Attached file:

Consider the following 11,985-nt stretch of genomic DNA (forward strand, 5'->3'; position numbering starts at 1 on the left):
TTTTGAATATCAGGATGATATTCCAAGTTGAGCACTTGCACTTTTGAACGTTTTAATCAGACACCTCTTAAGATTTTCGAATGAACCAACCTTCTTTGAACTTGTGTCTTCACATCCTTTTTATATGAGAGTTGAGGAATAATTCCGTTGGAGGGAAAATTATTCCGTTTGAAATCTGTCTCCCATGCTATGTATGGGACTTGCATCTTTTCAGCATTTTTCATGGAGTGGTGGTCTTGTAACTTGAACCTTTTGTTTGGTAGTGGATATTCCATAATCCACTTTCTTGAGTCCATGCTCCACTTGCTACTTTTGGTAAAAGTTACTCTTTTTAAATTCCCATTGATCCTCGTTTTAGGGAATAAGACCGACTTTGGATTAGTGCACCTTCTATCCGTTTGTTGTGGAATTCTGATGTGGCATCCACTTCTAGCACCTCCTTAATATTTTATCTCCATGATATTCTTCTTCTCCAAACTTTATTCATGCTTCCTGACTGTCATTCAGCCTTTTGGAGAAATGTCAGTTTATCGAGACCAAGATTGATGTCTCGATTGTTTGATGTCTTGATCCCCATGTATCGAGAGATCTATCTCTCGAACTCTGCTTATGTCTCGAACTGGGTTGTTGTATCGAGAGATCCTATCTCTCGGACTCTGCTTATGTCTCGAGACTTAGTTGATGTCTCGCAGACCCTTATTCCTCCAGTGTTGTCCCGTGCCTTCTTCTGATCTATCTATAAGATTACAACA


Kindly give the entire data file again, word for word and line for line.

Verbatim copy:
Consider the following 11,985-nt stretch of genomic DNA (forward strand, 5'->3'; position numbering starts at 1 on the left):
TTTTGAATATCAGGATGATATTCCAAGTTGAGCACTTGCACTTTTGAACGTTTTAATCAGACACCTCTTAAGATTTTCGAATGAACCAACCTTCTTTGAACTTGTGTCTTCACATCCTTTTTATATGAGAGTTGAGGAATAATTCCGTTGGAGGGAAAATTATTCCGTTTGAAATCTGTCTCCCATGCTATGTATGGGACTTGCATCTTTTCAGCATTTTTCATGGAGTGGTGGTCTTGTAACTTGAACCTTTTGTTTGGTAGTGGATATTCCATAATCCACTTTCTTGAGTCCATGCTCCACTTGCTACTTTTGGTAAAAGTTACTCTTTTTAAATTCCCATTGATCCTCGTTTTAGGGAATAAGACCGACTTTGGATTAGTGCACCTTCTATCCGTTTGTTGTGGAATTCTGATGTGGCATCCACTTCTAGCACCTCCTTAATATTTTATCTCCATGATATTCTTCTTCTCCAAACTTTATTCATGCTTCCTGACTGTCATTCAGCCTTTTGGAGAAATGTCAGTTTATCGAGACCAAGATTGATGTCTCGATTGTTTGATGTCTTGATCCCCATGTATCGAGAGATCTATCTCTCGAACTCTGCTTATGTCTCGAACTGGGTTGTTGTATCGAGAGATCCTATCTCTCGGACTCTGCTTATGTCTCGAGACTTAGTTGATGTCTCGCAGACCCTTATTCCTCCAGTGTTGTCCCGTGCCTTCTTCTGATCTATCTATAAGATTACAACA